© Guardian photo by Brian McInnis
A farmer irrigates his field in western Queens County in this Guardian file photo.
Tapping into P.E.I.'s deep water aquifer is controversial practice
Prince Edward Island potato growers are hoping the new year will bring them a gushing geyser of permits to begin irrigating fields this year from deep water wells.
They say science supports it and the crops need it and without it productivity will not only decline, but lead to the depletion of P.E.I.’s $1 billion dollar potato industry.
“About 10 years ago, a one-year moratorium was put in place on deep water wells to allow the Department of Environment time to study it,” says Gary Linkletter, chairman of the P.E.I. Potato Board.
“This study revealed a very high recharge rate and that all water use on the Island consumes only seven per cent of the available recharge water.”
But the idea of sucking tonnes of water out of P.E.I.’s deep water aquifer — the groundwater resource for all Islanders — has sprouted a litany of protest from citizen’s groups, political parties and environmentalists.
“Allowing the potato industry to irrigate fields with groundwater will worsen nitrate and pesticide contamination of our highly vulnerable drinking water aquifers,’’ says Earth Action spokeswoman Sharon Labchuk. “It should not be allowed.”
Potato officials insist they need to squeeze more spuds out of each acre to remain competitive and irrigation, or a steady supply of water, is a key to success.
Irrigation permits have been around before but never drew the amount of protest as today because few farmers could afford the equipment, lack of rain wasn’t an issue, potatoes didn’t need to be a uniform size and the discovery of nitrates in drinking water had yet to fully emerge.
Western P.E.I. growers enjoyed enough precipitation during the 2013 growing season. But eastern farmers were somewhat slaked while central growers around Summerside didn’t get enough and yields were down as much as 30 per cent.
Meanwhile, North American competitors — where irrigation is a common tool — are sometimes harvesting twice the amount of spuds from one acre. A Wisconsin farmer harvests two to every one spud gleaned by an Island grower.
“Some growers in North America have improved their productivity to 400 cwt. (hundredweight) an acre,’’ says Souris area farmer Kevin MacIsaac, chair of the United Potato Growers of Canada. “We’re not even close to that in Canada (240 cwt. in P.E.I.) because we don’t have the longer growing season or access to irrigation.”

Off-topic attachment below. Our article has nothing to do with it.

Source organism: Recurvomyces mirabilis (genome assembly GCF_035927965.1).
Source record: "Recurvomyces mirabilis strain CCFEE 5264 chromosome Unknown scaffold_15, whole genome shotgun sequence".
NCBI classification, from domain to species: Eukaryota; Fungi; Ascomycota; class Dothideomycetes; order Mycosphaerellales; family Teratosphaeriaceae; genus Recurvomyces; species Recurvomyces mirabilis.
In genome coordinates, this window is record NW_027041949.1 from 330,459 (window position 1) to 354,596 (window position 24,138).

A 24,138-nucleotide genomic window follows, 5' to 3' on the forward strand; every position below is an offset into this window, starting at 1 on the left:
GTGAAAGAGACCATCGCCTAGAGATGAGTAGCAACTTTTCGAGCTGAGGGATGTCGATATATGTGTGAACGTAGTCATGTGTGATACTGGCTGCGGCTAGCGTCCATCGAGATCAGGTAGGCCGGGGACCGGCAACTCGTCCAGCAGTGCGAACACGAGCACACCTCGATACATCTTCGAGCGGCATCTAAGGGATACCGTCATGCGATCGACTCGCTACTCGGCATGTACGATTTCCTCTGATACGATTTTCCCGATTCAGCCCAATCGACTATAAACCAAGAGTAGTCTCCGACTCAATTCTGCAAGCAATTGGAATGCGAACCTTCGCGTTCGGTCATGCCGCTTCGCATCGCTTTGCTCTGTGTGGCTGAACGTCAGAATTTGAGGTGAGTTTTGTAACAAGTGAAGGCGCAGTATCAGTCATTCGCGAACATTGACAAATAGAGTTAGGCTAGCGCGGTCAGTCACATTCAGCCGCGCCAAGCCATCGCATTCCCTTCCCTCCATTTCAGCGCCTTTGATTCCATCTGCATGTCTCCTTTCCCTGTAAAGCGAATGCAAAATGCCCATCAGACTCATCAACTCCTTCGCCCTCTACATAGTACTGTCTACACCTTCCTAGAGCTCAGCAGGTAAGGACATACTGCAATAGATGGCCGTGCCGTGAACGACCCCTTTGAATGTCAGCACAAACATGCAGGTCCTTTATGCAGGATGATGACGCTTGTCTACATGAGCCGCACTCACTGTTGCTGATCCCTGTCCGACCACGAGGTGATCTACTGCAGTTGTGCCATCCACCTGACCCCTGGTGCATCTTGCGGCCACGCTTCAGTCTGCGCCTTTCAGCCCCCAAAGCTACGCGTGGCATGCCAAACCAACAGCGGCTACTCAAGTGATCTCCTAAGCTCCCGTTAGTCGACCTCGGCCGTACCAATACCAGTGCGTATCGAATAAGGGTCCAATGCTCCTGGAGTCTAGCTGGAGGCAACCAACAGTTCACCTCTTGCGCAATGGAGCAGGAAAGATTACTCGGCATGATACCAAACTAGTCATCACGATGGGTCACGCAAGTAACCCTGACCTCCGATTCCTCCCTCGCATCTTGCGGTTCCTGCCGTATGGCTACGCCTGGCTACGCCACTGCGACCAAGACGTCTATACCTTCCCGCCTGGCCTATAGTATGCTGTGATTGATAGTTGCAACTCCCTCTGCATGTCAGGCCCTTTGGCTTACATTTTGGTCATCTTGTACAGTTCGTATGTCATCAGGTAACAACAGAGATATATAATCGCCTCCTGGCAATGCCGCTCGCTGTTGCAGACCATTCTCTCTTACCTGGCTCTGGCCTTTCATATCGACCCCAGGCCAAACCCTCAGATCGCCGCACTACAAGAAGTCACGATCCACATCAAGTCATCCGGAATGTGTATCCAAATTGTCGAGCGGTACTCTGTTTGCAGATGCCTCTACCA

But Labchuk says government data already shows virtually all drinking water is contaminated with nitrates and the number of contaminated wells will only grow.
“Potato growers should not be given tools to worsen the problem.” Earth Action’s Sharon Labchuk
“Given that potato growers are unable to prevent drinking water contamination now, they should not be given tools to worsen the problem,’’ she says.
As far back as 1995, a provincial Department of Environment report contends: “Good quality groundwater can be managed and utilized as a renewable natural resource (as long) as the rate of groundwater extraction permitted does not exceed 50 per cent of the annual recharge rate”.
The Council of Canadians wants a legislated ban on deep well irrigation and NDP Leader Mike Redmond is also cautioning the cancelling of the moratorium.
“The Liberal government has gone rogue on the environment and it’s time to hit the brakes on deep water wells,’’ he says.
Council of Canadians chairman Leo Broderick says there is a huge danger in allowing deep well irrigation in the province.
“Our ground water is not an infinite resource and we will suffer from long-term ground water depletion.”
Meanwhile, Agriculture Minister George Webster is carefully stickhandling his way through an issue many consider a done deal. When he addressed the recent P.E.I. Potato Board annual meeting he focused on pest problems and research and while he sat on the bench about deep water wells — he did offer some key words.
“A strong, sustainable potato industry requires many partners and we must ensure P.E.I. continues to rank among the best in the world,” he told growers recently at the Delta Prince Edward. “Your industry is extremely important to the provincial economy and to rural communities, but as in any industry there are challenges.”
Both MacIsaac and Linkletter hope the government will announce approval for permits before the spring planting season and are blunt about a P.E.I. potato industry without irrigation.
“We’re not competing anymore….elsewhere else the yield has gone up and if we don’t get our yields up we will be economically out of the picture.”
Ten years ago, potato production hovered around 110,000 acres. Today it’s trimmed down to 85,000 acres. Potato officials say they don’t want to go back to a larger land mass just to harvest more potatoes.
Solicitation for deep well irrigation support is expected to be presented to the P.E.I. Federation of Agriculture at its Jan. 31 annual meeting.